Life of a Sailor (Seafarers' Voices) Ships, Shipping, Migration, World Seaports.Life At Sea.Ships, Shipping, Migration, World Seaports.
Frederick Chamier
Chamier went to sea in 1809 as an officer in the Royal Navy. Like his contemporary, Captain Frederick Marryat, he enjoyed a successful literary career and is remembered for his naval novels. This book, his first, is usually catalogued as fiction, although it is an exact account of his naval experiences, with every individual, ship, and event he described corroborated by his service records. Told with humor and insight, it is considered an authentic account of a young officer's service. From anti-slavery patrols off Africa to punitive raids on the American coast during the War of 1812, Chamier provides details of many lesser-known campaigns. His descriptions of British naval operations in America, which reflected his objection to bringing the war to the civilian population, were criticized by his seniors.

The Nagle Journal: A Diary of the Life of Jacob Nagle, Sailor, from the Year 1775 to 1841Stories of the Sea and Ships.
John C. Dann

Great Stories of the Sea & Ships Sea Stories and the history of America.
N. C. Wyeth
Life of a Sailor.Sea Stories and the history of America.More than 50,000 copies of this collection of high-seas adventures are in print. Not only does it showcase the fiction of such classic writers as Daniel Defoe, Jules Verne, and Jack London, but the entries also feature historic first-person narratives including Christopher Columbus' own account of his famous voyage in 1492. Vivid tales of heroic naval battles and dangerous journeys of exploration to the stories of castaways and smugglers. The variety of works includes The Raft of Odysseus, by Homer; Hans Christian Andersen's The Mermaid; The Specksioneer, by Elizabeth Gaskell; Washington Irving's The Phantom Island; and Rounding Cape Horn, by Herman Melville. Eighteen extraordinary black and white illustrations by Peter Hurd add to the volume's beauty.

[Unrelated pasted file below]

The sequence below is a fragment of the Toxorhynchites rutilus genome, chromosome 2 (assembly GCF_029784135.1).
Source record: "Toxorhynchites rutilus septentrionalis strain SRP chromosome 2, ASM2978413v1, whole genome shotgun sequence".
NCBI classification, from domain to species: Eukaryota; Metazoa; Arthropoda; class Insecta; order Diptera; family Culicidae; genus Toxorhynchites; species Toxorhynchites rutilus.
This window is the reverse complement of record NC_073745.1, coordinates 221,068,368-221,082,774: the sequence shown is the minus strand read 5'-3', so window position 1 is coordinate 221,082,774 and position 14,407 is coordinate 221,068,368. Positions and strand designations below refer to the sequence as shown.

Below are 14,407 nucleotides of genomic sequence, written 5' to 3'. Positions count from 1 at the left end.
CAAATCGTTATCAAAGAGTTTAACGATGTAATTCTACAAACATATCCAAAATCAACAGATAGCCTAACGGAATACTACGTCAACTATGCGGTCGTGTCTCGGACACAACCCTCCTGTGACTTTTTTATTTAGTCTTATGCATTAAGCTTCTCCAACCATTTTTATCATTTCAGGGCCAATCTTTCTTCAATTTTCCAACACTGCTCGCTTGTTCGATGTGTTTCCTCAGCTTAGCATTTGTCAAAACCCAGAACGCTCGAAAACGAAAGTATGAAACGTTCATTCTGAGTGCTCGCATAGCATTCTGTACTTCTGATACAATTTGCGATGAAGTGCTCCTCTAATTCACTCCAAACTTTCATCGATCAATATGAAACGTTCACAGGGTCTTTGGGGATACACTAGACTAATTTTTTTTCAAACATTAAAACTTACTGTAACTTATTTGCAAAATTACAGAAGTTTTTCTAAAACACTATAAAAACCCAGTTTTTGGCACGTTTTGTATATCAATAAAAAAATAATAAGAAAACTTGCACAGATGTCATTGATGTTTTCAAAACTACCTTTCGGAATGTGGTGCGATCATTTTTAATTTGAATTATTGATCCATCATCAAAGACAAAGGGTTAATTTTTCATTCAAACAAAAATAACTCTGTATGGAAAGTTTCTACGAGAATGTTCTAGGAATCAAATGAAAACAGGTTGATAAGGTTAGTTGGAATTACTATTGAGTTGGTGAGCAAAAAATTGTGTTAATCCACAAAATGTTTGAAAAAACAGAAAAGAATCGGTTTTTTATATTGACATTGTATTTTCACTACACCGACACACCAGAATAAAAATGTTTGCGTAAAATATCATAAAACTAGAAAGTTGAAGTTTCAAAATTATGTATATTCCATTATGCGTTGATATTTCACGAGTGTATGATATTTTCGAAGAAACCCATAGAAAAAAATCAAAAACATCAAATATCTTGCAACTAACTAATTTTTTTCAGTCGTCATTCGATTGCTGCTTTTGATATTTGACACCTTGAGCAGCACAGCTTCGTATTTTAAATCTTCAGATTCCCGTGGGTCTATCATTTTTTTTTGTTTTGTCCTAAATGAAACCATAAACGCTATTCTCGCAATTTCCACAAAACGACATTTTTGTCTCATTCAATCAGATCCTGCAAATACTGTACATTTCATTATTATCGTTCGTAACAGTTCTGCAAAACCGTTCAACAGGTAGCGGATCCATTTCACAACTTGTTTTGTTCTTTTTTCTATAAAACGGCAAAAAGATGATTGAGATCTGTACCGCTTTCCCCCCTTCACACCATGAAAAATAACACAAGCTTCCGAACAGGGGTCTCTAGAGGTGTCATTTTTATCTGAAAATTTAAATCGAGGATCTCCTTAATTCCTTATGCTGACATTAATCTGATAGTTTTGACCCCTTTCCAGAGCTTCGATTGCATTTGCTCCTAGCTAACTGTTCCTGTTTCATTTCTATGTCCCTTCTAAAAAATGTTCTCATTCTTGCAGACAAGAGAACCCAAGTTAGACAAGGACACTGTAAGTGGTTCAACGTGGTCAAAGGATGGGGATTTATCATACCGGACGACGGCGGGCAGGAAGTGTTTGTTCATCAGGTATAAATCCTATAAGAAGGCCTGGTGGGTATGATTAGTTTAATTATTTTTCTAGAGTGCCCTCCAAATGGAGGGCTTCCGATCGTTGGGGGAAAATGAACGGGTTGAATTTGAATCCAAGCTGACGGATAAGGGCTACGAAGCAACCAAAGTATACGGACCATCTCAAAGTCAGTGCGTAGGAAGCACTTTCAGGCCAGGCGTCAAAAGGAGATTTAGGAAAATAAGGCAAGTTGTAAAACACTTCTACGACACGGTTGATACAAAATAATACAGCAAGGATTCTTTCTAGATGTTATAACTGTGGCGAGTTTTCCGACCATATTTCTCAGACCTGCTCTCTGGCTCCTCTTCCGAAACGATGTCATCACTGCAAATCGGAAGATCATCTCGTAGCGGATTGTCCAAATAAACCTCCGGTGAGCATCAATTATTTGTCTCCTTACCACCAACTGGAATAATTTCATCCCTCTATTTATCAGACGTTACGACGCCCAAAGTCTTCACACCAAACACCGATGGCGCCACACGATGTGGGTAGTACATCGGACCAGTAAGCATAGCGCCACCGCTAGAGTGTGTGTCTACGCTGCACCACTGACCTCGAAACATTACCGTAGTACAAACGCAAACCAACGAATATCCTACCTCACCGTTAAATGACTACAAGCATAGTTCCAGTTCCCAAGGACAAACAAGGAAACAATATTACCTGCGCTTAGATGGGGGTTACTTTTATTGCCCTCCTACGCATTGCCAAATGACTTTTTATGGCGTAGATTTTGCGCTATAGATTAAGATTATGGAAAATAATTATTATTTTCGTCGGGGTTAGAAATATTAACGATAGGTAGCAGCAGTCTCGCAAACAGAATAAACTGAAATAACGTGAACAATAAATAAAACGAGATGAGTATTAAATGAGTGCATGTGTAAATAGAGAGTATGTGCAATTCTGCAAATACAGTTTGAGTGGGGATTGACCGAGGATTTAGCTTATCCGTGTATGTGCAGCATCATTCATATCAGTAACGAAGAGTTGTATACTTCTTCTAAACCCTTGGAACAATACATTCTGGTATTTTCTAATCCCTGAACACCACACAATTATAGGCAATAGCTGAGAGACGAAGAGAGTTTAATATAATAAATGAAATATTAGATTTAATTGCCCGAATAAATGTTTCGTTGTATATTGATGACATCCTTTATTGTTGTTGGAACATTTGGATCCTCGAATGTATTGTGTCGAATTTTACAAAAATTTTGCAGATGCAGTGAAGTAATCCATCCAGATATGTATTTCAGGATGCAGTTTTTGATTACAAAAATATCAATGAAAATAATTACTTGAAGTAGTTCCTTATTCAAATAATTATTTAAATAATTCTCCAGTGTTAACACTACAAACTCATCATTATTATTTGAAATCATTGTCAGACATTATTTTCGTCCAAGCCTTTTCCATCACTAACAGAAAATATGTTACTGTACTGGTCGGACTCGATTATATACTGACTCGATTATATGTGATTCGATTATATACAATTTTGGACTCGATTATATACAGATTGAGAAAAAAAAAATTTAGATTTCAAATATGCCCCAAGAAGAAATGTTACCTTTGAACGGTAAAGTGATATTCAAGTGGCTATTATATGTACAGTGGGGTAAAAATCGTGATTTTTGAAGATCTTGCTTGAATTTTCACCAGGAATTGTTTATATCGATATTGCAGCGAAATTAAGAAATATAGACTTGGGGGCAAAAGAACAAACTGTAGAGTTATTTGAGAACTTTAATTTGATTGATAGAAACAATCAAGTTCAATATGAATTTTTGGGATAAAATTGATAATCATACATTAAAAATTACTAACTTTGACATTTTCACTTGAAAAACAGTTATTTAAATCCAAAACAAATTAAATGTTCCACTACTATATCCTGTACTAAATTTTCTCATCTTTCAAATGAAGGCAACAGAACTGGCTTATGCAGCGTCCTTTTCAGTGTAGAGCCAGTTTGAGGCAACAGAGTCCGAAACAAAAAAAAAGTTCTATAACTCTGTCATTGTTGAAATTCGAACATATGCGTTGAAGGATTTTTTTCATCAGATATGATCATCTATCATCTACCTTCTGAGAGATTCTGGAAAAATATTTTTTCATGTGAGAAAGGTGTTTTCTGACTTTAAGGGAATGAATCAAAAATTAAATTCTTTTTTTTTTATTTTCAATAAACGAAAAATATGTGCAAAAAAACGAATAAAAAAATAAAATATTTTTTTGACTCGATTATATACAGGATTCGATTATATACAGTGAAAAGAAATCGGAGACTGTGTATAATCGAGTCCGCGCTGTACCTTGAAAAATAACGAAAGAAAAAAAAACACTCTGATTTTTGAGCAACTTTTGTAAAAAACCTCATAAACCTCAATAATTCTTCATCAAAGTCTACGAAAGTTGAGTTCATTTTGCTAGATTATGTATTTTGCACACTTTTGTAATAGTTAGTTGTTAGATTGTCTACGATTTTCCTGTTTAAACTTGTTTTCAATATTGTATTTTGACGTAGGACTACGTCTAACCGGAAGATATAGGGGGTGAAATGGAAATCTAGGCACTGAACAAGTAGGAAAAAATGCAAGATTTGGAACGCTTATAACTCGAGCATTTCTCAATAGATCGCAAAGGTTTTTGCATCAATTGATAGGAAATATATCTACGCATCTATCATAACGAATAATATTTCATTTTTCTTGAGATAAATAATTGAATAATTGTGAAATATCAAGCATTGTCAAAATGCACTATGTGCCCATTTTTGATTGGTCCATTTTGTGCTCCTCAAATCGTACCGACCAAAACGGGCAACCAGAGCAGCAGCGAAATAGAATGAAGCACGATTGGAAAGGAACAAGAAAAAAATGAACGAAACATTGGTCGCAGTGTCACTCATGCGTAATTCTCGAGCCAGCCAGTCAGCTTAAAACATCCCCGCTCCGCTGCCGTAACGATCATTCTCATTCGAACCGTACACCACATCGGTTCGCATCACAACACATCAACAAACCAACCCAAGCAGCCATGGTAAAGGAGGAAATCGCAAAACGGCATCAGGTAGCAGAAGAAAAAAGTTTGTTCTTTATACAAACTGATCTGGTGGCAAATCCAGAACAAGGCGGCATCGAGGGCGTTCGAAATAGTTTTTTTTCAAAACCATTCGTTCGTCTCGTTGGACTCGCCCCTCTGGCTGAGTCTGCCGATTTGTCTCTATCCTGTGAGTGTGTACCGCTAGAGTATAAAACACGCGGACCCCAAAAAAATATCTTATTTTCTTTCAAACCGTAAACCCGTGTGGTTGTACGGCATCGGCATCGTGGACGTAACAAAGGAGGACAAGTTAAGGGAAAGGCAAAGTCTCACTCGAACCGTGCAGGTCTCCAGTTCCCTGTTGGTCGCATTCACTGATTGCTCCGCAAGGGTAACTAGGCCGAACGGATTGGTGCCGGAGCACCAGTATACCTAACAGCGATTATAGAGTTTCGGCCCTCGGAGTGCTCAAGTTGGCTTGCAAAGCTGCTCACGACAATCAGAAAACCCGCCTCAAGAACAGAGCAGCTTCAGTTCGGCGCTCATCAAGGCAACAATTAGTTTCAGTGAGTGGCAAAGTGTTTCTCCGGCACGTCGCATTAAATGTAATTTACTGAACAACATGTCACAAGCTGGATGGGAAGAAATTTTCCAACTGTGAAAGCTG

The Rebel Raiders 
The Astonishing History of the Confederacy's Secret NavyShips, Shipping, Migration, World Seaports.

James T. deKay
Life at Sea.The Rebel Raiders.During its construction in Liverpool, the ship was known as Number 290. It was unleashed as the CSS Alabama, the Confederate gunship that triggered the last great military campaign of the Civil War, yet another infamous example of British political treachery, and the largest retribution settlement ever negotiated by an international tribunal: $15,500,000 in gold paid by Britain to the United States.

This true story of the Anglo-Confederate alliance that led to the creation of a Southern navy illuminates the dramatic global impact of the American Civil War. Like most things in the War between the States, it started over cotton: Lincoln's naval blockade prevented the South from exporting their prize commodity to England. In response, the Confederacy came up with a plan to divert the North's vessels and open a plan that would mean covertly building a navy in Britain, a strategy that involved a cast of clandestine characters.

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Maritime Nations, Ships, Sea Captains, Merchants, Merchandise, Ship Passengers and VIPs sailing into San Francisco during the 1800s.



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Sources: As noted on entries and through research centers including National Archives, San Bruno, California; CDNC: California Digital Newspaper Collection; San Francisco Main Library History Collection; and Maritime Museums and Collections in Australia, China, Denmark, England, Finland, Germany, Ireland, Wales, Norway, Scotland, Spain, Sweden, etc.